Synopsis: The only sort of risk 18-year-old Laila Piedra enjoys is the peril she writes for the characters in her stories: epic sci-fi worlds full of quests, forbidden love, and robots. Her creative writing teacher has always told her she has a special talent. But three months before her graduation, he's suddenly replaced—by Nadiya Nazarenko, a Pulitzer Prize–winning novelist who is sadistically critical and perpetually unimpressed.
At first, Nazarenko’s eccentric assignments seem absurd. But before long, Laila grows obsessed with gaining the woman’s approval. Soon Laila is pushing herself far from her comfort zone, discovering the psychedelic highs and perilous lows of nightlife, temporary flings, and instability. Dr. Nazarenko has led Laila to believe that she must choose between perfection and sanity—but rejecting her all-powerful mentor may be the only way for Laila to thrive.
I really enjoyed the last Riley Redgate book that I read so when I saw her newest book was going to be about an aspiring writer I knew I needed to read it. And it was an okay read, but not my kind of contemporary.
One thing I will say about this book is that it is very serious and heavy. It deals with some serious issues that a lot of teens, and people in general deal with. This isn’t exactly a flaw in the book, it was a good book, and for the right reader they will probably really love this book, but I am not that kind of reader. I prefer my contemporaries to be more on the light-hearted side. I like a lot of humor mixed in with some more serious real life moments. But a book like this which packs a heavy punch isn’t my kind of read.
But I can be okay with a serious and issue based book if there is a solid plot and I don’t know that this book really had one. It’s more of a character-driven read, which is common for contemporaries, but it felt more like a slice of life kind of book and lacked cohesion for me. It just took the reader from moment to moment with the main character without much purpose. What was her goal... personal growth? To get better as a writer? To figure out who she was and what she wanted with life? All of the above? And yes, this is the way life is, we don’t all have clear goals and visions and end up falling down weird and twisted paths that we regret. But for me, that’s not a compelling read. Again, not a flaw of the book, just a personal preference.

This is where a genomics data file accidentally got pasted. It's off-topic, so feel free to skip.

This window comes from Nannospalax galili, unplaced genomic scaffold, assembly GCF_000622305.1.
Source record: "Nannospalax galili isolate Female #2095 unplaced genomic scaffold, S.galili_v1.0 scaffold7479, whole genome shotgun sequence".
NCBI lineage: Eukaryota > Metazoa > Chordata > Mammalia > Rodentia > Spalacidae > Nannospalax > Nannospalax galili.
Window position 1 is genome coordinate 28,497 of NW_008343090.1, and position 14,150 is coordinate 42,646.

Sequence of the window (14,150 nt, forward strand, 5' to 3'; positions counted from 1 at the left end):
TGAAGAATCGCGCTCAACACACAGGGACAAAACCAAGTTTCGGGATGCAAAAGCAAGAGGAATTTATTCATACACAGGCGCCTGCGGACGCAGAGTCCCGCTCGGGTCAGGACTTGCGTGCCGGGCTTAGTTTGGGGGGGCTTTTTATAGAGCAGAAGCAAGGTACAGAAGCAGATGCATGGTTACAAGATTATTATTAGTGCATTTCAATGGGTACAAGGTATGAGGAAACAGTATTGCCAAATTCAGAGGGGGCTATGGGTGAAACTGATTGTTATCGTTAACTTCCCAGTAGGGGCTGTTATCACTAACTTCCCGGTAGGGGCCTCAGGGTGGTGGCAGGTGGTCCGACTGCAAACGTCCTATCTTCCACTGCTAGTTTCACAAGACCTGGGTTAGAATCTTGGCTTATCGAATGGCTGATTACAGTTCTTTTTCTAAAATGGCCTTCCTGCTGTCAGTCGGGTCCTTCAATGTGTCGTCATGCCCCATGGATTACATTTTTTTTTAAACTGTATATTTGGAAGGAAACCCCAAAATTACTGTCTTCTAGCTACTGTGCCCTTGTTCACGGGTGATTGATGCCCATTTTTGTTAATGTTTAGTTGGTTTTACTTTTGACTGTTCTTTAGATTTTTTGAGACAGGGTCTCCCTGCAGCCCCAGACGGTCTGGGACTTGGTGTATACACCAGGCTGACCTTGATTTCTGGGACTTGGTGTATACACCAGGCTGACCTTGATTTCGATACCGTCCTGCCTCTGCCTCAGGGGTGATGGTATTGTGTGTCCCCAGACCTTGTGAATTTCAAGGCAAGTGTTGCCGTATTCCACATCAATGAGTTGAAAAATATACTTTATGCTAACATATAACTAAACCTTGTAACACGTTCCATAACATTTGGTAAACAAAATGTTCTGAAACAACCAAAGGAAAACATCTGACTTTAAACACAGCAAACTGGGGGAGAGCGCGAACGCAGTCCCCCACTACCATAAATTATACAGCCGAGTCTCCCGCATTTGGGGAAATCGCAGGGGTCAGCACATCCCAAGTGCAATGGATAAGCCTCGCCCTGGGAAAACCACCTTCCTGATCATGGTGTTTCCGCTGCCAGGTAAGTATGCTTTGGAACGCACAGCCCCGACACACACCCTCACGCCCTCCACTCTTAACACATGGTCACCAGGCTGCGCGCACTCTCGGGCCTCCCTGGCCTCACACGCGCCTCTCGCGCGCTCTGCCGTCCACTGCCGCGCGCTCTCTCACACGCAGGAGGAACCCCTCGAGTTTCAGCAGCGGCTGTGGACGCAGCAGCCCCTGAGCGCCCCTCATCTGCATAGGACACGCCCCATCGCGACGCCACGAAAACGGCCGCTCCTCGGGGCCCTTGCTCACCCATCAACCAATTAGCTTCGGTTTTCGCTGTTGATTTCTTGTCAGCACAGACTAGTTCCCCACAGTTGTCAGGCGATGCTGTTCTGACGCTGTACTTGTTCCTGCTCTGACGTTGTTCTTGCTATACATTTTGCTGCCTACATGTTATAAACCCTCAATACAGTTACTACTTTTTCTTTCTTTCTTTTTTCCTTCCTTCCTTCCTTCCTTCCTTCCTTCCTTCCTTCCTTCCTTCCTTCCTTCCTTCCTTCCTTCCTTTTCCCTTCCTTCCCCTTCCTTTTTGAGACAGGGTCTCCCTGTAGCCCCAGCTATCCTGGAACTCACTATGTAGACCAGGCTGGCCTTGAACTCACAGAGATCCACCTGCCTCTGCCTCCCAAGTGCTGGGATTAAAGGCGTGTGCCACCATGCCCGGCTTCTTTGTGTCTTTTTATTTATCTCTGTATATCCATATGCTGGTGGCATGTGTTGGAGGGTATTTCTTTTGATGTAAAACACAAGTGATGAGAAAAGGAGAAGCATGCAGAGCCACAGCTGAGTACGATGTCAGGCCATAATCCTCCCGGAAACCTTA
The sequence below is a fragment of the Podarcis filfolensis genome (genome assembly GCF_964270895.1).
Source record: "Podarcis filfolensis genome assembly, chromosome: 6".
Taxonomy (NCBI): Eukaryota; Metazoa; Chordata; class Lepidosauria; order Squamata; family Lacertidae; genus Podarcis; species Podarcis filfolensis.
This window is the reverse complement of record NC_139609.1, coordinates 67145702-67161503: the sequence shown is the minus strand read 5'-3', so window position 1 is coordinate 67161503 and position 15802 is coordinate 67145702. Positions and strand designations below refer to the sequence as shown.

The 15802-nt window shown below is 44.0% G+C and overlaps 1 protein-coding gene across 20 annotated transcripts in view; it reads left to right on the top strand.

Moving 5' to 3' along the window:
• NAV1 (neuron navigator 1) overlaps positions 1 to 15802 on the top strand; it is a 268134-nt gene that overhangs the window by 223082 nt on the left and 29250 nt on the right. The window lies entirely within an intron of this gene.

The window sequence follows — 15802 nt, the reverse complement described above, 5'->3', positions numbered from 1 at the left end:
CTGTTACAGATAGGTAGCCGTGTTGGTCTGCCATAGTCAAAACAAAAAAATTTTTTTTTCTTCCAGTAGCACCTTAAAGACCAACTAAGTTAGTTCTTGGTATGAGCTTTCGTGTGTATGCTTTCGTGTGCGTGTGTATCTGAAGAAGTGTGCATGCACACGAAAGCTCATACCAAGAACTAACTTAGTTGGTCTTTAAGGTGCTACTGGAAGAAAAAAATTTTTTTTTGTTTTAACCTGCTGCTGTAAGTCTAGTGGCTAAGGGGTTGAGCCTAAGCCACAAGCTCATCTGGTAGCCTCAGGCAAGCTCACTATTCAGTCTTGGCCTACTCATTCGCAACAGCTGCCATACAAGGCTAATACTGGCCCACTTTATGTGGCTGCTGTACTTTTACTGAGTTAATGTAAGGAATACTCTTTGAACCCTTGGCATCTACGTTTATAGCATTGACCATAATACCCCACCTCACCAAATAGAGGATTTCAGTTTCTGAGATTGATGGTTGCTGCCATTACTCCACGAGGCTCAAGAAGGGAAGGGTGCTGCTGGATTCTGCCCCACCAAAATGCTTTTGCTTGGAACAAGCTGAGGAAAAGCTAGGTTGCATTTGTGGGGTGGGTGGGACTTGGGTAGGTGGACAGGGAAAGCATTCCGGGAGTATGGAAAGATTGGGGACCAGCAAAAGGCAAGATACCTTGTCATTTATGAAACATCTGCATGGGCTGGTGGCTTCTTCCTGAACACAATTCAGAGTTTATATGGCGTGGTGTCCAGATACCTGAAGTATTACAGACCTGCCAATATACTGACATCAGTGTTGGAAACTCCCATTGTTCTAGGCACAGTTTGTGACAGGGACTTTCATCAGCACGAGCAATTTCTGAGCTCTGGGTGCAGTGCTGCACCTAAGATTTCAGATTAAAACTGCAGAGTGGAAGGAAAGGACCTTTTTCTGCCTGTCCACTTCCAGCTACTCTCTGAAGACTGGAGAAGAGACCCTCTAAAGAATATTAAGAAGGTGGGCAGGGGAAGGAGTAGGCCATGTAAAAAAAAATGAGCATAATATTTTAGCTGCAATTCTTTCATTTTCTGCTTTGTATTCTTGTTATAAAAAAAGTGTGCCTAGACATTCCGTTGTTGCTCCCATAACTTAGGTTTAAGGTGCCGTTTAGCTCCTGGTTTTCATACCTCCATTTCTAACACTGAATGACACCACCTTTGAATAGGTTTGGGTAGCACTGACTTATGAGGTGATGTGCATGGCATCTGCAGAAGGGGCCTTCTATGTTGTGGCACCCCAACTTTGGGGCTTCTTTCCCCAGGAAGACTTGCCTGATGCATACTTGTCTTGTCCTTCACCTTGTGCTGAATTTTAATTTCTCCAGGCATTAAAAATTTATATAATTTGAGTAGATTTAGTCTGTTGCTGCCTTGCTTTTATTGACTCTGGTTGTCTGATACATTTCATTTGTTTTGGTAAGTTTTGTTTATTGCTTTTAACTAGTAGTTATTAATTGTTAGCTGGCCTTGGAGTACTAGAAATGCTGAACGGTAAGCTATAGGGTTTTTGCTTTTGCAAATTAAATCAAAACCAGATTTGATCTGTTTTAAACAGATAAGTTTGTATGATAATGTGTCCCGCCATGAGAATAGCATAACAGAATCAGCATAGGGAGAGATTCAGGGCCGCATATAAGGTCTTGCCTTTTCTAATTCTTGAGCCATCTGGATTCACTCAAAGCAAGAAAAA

One thing I did like however was the characters. I felt like Laila was one of the most honest and relatable characters I have read in a long time. I loved that she was plus size and proud. I loved that she looked nothing like her sister and the part where people pretended to see the resemblance is so my experience. I also liked that she was having a hard time dealing with loss, and depression, and wanted approval. She was very real and very relatable. And she definitely needed to be likeable because this book was so character-driven. If you didn’t connect with Laila it would have made the rest of the book very challenging.
I also feel like the relationships and sexual identity here was really well handled. I liked that Laila wasn’t hyper focused on love and being with someone so then when she did have feelings for them it caught her off guard. And I liked when she was dealing with her sexual identity and realizing that maybe she was attracted to a girl. It wasn’t exactly a struggle but it wasn’t obvious either. I think a lot of young readers will be able to relate to Laila in that respect as well. It was a good book to read for Pride Month because I think it dealt really well with the sexual identity of the character.
In general, I think this was an okay character-driven read. It had a likable protagonist who is struggling with a lot that I think people will relate to. But from a plot standpoint I didn’t connect with the story.
I give Final Draft by Riley Redgate 7.5 out of 10 stars
Have you read Final Draft? What did you think? Leave me a comment with your thoughts. Thanks for stopping by and HAPPY READING!